I am hugely excited. Yes, I am amazed by something that I got exposed to only recently. I am talking about Heroku – a fast emerging cloud application platform that is essentially an online RACK. It has been developed with the philosophy that web development was too complicated and yes it was.
Heroku introduces instant and continuous deployment options combined with something it calls poka-yoke (mistake proof) design philosophy that helps application management by an order. It is amazing to see how easy it is to administer apps.
Not only does Heroku offer easy application deployment options, it also helps you work with third party services or service providers like Amazon (e.g for S3 service if needed) besides aiding simpler access to external services like Twitter using pre-deploy configuration parameters.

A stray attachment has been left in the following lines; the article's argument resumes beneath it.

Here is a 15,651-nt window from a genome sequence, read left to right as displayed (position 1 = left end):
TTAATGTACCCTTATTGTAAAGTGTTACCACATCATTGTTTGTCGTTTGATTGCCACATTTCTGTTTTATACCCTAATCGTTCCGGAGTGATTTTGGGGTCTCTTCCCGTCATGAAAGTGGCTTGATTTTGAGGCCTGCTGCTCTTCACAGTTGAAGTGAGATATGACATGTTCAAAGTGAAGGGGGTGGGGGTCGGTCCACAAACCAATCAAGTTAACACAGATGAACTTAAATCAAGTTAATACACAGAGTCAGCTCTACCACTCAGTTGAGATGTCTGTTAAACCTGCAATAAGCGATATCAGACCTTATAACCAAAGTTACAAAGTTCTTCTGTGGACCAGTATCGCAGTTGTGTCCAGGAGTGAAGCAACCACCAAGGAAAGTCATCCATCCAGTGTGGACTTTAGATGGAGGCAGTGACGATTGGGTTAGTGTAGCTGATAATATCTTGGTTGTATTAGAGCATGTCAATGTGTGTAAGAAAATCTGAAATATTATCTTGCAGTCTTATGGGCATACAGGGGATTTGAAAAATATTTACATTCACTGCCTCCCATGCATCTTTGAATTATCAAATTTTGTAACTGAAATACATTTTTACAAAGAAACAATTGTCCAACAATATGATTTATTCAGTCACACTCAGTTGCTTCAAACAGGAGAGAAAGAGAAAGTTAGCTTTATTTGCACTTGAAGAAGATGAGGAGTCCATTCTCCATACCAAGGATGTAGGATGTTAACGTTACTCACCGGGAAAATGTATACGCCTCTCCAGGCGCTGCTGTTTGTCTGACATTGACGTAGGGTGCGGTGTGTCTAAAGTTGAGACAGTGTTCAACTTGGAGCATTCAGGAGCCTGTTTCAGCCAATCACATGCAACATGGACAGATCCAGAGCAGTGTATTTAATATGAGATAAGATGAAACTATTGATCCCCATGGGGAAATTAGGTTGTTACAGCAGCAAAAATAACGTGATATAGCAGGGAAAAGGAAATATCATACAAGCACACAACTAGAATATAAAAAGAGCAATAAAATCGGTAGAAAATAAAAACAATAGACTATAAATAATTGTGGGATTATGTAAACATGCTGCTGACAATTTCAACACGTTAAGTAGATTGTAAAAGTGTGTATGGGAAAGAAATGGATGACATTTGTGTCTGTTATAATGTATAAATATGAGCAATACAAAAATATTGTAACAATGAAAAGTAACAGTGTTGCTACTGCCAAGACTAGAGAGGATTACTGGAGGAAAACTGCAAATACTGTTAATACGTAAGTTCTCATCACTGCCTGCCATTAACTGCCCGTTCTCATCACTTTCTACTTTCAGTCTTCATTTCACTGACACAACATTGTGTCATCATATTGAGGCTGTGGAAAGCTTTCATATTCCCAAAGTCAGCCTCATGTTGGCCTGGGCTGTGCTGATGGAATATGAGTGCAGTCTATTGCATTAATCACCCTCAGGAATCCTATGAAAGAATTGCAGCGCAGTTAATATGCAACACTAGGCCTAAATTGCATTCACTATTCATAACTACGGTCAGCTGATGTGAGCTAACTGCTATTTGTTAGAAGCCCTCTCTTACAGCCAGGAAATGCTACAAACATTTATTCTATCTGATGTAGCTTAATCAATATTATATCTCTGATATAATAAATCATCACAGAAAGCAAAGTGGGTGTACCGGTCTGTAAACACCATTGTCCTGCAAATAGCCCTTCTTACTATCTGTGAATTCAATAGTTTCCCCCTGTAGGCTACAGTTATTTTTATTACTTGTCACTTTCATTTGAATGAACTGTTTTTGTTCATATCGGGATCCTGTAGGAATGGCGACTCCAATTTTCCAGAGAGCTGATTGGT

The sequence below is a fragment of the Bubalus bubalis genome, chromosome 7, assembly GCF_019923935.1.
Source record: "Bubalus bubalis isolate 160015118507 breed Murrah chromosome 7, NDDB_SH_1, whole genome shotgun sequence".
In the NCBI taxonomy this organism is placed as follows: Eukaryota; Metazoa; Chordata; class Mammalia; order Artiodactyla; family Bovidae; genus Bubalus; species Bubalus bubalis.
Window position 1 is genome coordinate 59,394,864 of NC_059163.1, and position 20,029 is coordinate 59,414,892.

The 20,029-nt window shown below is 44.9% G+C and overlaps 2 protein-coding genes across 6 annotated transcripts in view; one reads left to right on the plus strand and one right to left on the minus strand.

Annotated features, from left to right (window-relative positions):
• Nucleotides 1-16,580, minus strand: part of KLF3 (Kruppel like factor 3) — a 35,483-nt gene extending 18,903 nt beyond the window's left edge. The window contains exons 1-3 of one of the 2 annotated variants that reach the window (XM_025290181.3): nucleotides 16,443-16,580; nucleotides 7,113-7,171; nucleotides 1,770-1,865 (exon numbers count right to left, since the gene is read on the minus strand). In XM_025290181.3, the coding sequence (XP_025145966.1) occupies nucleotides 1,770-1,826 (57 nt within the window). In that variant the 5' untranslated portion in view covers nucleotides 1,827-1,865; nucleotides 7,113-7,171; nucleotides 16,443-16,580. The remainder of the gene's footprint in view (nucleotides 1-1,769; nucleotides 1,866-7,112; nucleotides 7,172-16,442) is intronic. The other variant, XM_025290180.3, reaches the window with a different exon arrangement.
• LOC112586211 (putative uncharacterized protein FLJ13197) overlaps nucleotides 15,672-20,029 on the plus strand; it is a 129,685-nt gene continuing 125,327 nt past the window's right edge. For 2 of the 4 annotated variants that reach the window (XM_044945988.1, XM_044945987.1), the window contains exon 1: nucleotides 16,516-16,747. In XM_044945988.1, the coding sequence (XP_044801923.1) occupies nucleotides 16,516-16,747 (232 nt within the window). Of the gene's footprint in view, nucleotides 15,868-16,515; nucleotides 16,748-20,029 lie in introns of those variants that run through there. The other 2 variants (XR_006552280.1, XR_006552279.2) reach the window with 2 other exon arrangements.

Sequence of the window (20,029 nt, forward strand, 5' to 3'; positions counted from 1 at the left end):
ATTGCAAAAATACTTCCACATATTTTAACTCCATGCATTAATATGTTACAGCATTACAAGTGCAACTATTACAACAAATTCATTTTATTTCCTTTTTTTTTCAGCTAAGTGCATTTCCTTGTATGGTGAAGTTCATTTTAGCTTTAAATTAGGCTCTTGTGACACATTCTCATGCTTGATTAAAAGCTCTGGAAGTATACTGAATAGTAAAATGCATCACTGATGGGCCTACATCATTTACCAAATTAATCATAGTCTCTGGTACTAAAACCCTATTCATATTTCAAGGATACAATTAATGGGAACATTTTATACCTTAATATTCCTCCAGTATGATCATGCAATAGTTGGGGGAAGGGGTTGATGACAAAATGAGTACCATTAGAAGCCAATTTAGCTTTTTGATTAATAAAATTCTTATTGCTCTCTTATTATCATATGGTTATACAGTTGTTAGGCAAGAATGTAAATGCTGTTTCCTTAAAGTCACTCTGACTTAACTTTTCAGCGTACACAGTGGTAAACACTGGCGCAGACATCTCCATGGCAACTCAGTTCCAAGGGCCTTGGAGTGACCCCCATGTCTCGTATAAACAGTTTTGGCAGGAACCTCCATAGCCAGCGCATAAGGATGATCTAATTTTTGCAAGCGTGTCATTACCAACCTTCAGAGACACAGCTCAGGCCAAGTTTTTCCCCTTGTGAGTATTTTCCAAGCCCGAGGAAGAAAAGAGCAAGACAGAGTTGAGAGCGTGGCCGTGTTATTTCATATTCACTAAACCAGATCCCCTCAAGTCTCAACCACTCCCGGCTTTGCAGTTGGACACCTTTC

Heroku provides the control surfaces available as a CLI, web console or full REST API for managing your app. Role based access, infinite capacity, spin-up growth, easy than easy scaling and granular control of security policies comes naturally to the Heroku platform. How can I miss the Logplex framework used for logging each real-time event that happens in your deployment? This data can be easily mined, observed for gaining fine grained understanding of what went on with your application. You could actually direct logs from other apps to your Logplex.
Heroku calls the app processes Dynos – they are fully-isolated, erosion-resistent processes running on and kept alive by the dyno manifold. Dynos receive web requests from routing, connect to app resources via environment variables, and write output to Logplex.
You can define your application parts with a Procfile and scale the dynos for each component independently. This model allows apps to scale without constant resizing. The incoming web traffic is automatically routed to web dynos, with intelligent distribution of load instantly as your scale increases.